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Can you believe it? Today, thanks to technology, buildings can be printed with the click of a button! Of course, the phenomenon has left everyone excited. But, what is the future of 3D-printed houses? Is it just a technological gimmick or does it really work? Let’s find out.
Surprisingly, 3D printed houses are very much a phenomenon of the present. The trend is emerging all over the developing world. And, can you imagine its possible potential? It could change the landscape of the developing world — providing low-cost living solutions to millions. This could end the housing crisis across the world and reduce rental prices to a large extent.
This is the reason, many governmental organizations, non-profit organizations, and housing construction companies are willing to collaborate in order to develop this kind of affordable housing.
These include Chinese companies such as WinSun, San Francisco-based Apis Cor, and Austin-based ICON. In fact, on March 11, 2019, ICON unveiled its “Vulcan” 3D printer for homes. The award-winning technology is now available to those who’re willing to try it out. These affordable housing plans are yours for the taking.
A little history of 3D printed houses
Due to 3D-printing technology, large-scale printing began in the mid-2000s. Did you know, the first bio-printed human organ was a bladder and it was successfully transplanted into a patient. Soon, there were initiatives to create affordable prosthetic limbs. In 2005, the first at-home 3D printer was released.
And, very recently, a French family became the first people in the world to live in a 3D printed house.
The initial works
WinSun was the first company to build a 3D printed house. By 2013, it was able to print 10 such houses in a short span of 24 hours! The walls of these houses were printed at a plant and were transported to the project site.
The San Francisco-based Apis Core too successfully built such a residence in a single day in 2018. Dubai is now striving to become the world leader in 3D printing for civil construction.
Why 3D houses?
3D printed housing could be the perfect, most innovative solution to combat housing shortages. Similar to container homes, 3D printed homes provide an affordable alternative to tiny, sustainable homes. They are created in a non-traditional manner. Once they are, all you have to do is find a place to put them.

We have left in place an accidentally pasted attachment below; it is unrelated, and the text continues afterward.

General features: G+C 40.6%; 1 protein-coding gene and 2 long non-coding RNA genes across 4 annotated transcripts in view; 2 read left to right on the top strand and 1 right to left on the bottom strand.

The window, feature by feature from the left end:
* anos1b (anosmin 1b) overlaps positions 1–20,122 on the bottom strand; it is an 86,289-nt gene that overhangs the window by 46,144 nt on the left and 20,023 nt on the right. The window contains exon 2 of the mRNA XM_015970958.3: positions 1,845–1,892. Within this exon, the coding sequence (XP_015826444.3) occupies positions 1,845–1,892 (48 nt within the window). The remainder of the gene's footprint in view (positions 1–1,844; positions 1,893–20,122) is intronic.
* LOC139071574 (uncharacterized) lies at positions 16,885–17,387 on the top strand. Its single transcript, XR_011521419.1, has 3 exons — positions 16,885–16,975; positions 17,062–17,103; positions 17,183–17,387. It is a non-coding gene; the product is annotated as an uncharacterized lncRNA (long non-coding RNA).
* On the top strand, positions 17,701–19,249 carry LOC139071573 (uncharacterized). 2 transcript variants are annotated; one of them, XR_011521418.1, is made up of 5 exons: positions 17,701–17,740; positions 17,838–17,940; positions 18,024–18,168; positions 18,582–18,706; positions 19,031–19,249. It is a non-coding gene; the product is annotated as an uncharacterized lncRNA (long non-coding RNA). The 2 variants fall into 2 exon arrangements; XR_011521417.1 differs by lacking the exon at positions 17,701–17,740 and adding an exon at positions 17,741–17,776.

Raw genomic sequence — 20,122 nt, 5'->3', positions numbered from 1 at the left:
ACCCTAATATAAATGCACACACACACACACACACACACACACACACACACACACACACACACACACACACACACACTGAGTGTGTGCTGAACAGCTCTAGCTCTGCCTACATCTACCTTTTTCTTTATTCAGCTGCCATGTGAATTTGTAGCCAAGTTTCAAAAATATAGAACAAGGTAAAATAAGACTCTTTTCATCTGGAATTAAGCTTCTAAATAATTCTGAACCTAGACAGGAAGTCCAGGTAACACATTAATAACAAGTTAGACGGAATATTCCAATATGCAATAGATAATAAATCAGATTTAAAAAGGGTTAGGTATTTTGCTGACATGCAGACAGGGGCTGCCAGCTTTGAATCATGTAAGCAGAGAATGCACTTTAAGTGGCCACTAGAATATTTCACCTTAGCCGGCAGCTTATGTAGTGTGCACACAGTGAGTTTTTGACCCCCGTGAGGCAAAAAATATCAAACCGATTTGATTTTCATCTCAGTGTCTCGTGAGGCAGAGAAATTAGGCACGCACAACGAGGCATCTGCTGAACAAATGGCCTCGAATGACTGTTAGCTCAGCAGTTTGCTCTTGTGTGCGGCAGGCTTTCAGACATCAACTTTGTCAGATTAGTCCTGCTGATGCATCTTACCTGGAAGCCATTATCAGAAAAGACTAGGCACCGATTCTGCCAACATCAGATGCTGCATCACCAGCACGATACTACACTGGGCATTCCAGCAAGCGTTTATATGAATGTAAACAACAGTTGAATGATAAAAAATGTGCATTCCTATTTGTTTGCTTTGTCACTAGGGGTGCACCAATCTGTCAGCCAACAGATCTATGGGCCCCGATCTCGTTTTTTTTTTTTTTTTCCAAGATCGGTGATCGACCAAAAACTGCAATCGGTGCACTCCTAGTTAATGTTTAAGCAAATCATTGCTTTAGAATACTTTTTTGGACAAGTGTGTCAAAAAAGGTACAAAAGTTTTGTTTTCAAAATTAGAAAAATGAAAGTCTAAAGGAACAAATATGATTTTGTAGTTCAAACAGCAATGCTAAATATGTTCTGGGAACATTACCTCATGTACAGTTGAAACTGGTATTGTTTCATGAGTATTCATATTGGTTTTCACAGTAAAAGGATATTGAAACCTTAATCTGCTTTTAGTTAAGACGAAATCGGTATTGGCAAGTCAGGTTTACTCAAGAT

How does 3D technology work?
There are special 3D devices that offer printing in concrete. They create three-dimensional shapes through a computer-controlled process. Basically, the machine uses layers of an enriched and reinforced concrete mixture to build the walls of the house. A crew then assembles the walls to design a house.
3D printing of houses consists of three parts: preparing the data, mixing the concrete concoction, and then printing it out.
There is a marked reduction of construction time — sometimes as less as just 24 hours. Therefore, this technology has lesser energy consumption, lower building costs, and reduced residue production.
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How long do 3D printed houses last?
The longevity of 3D houses may vary depending upon the quality of their construction, the materials used, and the level of maintenance thereafter. For instance, if you add timber elements to 3D printed houses, you might be making them more susceptible to decay over time. Especially, if they are not treated properly or maintained well. Most experts estimate that such houses should last at least 50 to 60 years.
How much is a 3D printed home in the United States?
These 3D-printed homes can be built for less than $4,000 depending on the structure and size of the house. Just to give you an idea, the 3D printing company Icon constructed a 350-square foot house for $10,000. The complete home construction took just 48 hours.
The pros and cons of 3D printed houses
- Lesser probability of errors as most of the work is done by software and machines.
- Lower building cost.
- Quick and affordable housing.
- Possibility of using ecological building materials such as sand, concrete, fibers, and recyclables.
- The devices can only print walls. You will still have to build the house’s foundation, its plumbing system, doors, windows, and other components.
- Requires high initial investment.
- Lack of a qualified workforce to execute the project’s plans such as logistics, storage, installation, and maintenance.
- Not ideal for the construction of very high buildings.
So, what is the future of 3D printed houses?
While a lot of people think that it’s difficult for 3D printing houses to replace traditional homes, this printing technology, if executed well, can provide really practical solutions in the future.
Such a housing plan can be really helpful in case of disasters too. For example, if a hurricane or an earthquake destroys any infrastructure such as bridges, roads, and homes, 3D printing can be used to quickly rebuild them. This wouldn’t leave thousands of people homeless and helpless.
Finally, the low cost and high efficiency of houses created in such a way will surely attract home dwellers and investors alike. What the future holds for 3D printed houses is yet to be seen. Because, like any other innovation, there’s still a lot to work to do to develop such an innovative idea. Hopefully, there will be a time when printed construction will be a viable, sustainable, and widely utilized option.